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Tuesday, June 11, 2019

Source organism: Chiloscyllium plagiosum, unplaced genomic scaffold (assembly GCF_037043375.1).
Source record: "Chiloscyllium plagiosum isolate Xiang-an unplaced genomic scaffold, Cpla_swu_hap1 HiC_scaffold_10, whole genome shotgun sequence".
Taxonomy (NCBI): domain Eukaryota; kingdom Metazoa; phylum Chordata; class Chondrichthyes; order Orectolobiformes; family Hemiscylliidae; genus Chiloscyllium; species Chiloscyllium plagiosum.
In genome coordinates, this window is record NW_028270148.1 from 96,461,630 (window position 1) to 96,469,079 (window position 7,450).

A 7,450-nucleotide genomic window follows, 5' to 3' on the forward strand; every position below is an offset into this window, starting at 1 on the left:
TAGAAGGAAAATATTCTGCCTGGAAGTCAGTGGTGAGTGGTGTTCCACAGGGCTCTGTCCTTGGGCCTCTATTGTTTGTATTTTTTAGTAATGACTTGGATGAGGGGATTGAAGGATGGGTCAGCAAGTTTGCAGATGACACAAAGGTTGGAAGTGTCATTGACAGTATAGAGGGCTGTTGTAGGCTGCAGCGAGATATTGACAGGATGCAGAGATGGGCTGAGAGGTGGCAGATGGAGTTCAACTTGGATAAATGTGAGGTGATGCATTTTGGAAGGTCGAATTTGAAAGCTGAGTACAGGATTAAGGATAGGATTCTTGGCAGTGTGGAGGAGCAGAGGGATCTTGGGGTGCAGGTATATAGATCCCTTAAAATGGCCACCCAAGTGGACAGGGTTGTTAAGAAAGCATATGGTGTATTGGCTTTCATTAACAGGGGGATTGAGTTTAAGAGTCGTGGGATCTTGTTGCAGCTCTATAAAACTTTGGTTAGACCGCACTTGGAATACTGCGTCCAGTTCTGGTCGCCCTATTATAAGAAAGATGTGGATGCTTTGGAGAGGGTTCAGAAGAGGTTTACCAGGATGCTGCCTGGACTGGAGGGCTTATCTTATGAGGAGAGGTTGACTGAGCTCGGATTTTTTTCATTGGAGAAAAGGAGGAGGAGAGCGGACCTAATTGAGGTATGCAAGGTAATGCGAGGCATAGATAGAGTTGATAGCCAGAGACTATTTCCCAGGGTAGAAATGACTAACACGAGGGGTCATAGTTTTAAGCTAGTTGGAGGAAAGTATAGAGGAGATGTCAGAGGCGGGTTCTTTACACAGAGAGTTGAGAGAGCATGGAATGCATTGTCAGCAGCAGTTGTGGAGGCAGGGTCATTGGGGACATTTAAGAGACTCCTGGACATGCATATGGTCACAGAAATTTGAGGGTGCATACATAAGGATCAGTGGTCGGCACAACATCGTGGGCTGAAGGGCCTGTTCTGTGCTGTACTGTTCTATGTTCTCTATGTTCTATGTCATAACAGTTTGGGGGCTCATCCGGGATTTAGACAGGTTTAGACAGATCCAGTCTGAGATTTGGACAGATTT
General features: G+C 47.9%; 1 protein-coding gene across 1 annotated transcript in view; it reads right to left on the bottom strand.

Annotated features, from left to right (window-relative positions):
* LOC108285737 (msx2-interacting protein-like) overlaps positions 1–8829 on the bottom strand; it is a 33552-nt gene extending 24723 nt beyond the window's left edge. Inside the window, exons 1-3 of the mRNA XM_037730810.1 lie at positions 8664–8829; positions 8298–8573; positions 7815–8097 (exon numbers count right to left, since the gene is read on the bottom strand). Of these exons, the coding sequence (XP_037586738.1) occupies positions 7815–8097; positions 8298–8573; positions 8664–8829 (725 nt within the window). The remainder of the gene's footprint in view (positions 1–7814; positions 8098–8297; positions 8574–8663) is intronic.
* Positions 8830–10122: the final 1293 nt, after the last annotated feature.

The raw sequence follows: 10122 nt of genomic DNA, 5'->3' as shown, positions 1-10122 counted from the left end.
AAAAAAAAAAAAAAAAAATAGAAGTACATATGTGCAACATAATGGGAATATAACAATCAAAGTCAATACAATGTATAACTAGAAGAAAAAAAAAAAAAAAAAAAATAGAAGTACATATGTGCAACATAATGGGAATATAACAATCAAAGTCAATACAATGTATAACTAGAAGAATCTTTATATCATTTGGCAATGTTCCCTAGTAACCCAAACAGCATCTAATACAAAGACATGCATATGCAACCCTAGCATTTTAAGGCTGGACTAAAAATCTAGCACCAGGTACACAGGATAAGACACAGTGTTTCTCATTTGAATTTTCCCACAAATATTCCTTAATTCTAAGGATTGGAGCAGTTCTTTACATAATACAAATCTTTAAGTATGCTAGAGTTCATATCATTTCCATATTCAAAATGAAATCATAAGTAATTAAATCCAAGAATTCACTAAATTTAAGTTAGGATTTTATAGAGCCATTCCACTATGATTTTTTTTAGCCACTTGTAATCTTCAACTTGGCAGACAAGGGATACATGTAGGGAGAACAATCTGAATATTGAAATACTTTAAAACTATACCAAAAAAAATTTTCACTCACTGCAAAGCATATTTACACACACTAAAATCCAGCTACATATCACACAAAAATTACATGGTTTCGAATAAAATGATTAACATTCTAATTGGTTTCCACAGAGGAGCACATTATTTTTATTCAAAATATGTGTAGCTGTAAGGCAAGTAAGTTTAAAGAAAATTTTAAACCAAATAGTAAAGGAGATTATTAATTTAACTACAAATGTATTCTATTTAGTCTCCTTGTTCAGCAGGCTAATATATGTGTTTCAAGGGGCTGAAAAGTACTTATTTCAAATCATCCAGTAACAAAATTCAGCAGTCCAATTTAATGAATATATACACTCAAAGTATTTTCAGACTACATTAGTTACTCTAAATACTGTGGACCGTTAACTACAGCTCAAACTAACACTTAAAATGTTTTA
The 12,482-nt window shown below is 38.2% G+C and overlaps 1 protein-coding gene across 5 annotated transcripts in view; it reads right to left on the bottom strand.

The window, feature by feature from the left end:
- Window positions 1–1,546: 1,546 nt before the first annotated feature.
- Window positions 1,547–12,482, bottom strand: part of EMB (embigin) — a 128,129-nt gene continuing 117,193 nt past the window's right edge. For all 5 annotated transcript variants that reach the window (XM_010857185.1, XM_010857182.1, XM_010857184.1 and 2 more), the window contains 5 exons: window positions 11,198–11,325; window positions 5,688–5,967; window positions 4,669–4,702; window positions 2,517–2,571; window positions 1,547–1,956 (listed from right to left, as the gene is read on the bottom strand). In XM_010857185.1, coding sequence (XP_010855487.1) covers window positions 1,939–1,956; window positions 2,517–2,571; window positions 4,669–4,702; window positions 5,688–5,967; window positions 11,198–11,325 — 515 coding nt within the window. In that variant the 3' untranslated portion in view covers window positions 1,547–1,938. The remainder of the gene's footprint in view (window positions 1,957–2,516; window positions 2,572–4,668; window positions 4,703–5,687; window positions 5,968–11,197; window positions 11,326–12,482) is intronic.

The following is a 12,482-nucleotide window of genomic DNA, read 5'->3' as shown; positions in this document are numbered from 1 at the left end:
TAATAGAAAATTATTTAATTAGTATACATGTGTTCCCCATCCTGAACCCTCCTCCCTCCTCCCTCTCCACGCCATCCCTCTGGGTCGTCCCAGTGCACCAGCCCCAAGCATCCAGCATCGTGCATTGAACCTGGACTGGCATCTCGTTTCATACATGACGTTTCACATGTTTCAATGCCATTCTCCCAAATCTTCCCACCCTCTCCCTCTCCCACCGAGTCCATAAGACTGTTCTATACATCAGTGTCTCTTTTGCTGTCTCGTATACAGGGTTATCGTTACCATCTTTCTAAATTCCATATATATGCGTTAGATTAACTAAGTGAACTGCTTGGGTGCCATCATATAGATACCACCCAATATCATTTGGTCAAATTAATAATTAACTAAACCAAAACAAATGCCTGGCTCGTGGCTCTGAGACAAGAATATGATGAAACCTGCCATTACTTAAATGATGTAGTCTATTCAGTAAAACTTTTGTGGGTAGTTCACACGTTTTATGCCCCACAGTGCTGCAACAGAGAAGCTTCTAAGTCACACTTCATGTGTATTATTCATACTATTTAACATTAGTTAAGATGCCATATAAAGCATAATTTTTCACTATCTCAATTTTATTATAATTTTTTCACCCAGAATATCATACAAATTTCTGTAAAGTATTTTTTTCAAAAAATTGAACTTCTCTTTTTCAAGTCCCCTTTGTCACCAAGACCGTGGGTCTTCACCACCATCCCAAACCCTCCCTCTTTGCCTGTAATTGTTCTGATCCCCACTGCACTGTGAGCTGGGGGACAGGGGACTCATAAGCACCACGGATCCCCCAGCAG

Elephant9 - Psychedelic Backfire I (Rune Grammofon, 2019)